Unlike a veterinary technology program, pre-veterinary undergraduate degrees usually require many courses that are not directly related to veterinary care.. “These are students who plan to become veterinarians, and they plan to go to vet school. The pre-vet route is about getting the prerequisites vet schools want, including a year of general chemistry, biology, physics, and organic chemistry. Some schools also require biochemistry. These courses help veterinary colleges get a sense of a student’s commitment to rigorous studies by their ability to do well on these courses,” Dr. Rib says.
Choosing Pre-Vet or Veterinary Technology
Picking between veterinary technology and pre-veterinary studies is choosing between two careers a student selects based on their own goals. Generally speaking, students don’t tend to move between these careers because of the significant difference in the curriculum. “I think that studying veterinary technology is amazing because it gives you a broad understanding of the veterinary field in a far better way than you were going to get being a biology major,” says Dr. Rib. “If you want to do veterinary technology as a pre-vet program, you must be willing to create your curriculum because the vast majority of colleges do not offer this opportunity. You most likely would have to work with an advisor to structure this educational pathway.”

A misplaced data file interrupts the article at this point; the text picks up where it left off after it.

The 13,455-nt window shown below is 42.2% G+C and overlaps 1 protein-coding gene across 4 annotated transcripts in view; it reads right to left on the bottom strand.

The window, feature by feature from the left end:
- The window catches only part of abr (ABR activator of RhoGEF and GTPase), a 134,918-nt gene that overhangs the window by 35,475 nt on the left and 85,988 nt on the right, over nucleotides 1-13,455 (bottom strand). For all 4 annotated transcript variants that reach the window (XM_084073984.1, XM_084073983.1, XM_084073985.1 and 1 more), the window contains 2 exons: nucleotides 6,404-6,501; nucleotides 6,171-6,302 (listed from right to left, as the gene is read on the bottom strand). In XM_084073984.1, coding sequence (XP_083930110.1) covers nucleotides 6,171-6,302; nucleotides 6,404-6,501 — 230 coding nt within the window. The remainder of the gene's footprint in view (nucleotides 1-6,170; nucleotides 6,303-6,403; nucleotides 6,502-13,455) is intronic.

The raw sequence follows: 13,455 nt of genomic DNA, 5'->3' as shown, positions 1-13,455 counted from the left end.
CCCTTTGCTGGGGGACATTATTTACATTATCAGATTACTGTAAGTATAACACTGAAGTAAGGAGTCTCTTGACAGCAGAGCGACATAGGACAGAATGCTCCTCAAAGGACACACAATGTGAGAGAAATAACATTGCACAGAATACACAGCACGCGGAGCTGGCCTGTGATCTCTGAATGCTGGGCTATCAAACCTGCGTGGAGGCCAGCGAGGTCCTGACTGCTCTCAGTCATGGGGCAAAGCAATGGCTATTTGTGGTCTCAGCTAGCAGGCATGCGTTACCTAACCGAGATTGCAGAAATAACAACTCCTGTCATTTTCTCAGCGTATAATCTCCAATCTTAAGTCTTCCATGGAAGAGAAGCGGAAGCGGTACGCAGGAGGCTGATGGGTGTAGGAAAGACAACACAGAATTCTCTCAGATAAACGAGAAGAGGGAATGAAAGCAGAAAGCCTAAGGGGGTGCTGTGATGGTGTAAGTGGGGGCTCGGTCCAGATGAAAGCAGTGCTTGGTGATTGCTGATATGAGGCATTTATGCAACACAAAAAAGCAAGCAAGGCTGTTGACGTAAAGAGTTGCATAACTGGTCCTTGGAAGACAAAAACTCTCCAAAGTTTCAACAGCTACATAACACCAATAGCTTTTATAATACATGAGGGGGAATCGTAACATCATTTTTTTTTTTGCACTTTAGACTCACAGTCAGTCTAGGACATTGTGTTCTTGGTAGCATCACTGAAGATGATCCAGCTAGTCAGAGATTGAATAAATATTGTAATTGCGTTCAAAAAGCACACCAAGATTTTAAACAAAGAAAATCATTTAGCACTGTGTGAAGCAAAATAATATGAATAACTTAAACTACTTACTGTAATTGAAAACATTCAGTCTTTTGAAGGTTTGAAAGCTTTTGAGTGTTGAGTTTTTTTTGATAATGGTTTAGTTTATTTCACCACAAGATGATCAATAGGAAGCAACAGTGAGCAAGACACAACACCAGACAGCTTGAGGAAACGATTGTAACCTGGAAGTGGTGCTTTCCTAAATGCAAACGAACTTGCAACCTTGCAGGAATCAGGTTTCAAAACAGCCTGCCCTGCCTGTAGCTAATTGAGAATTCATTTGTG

She continues, “At St. Petersburg College, we have veterinary technology students who go on to vet school, and we advise them. But we do it outside of the structured curriculum. For example, they get a bachelor’s in veterinary technology and take additional prerequisites like organic chemistry and physics as an elective to be ready for veterinary school applications. So it can be done, but I wouldn’t necessarily advise that somebody choose veterinary technology as their major if they wanted to go to vet school as it might require taking many additional courses.”
Students’ education in a veterinary technology program can be very valuable: “I personally think that all veterinary students would benefit from having an associate’s degree in veterinary technology, though current requirements make this a challenging path. If I could do my own life over again, I think I would have had a more enriching experience in vet school with a background in veterinary technology. I would have already been exposed to anatomy, physiology, parasitology, and anesthesia. It would be at a different level than veterinary school as veterinary technology courses are not as in-depth, but it provides a solid foundation,” she concludes.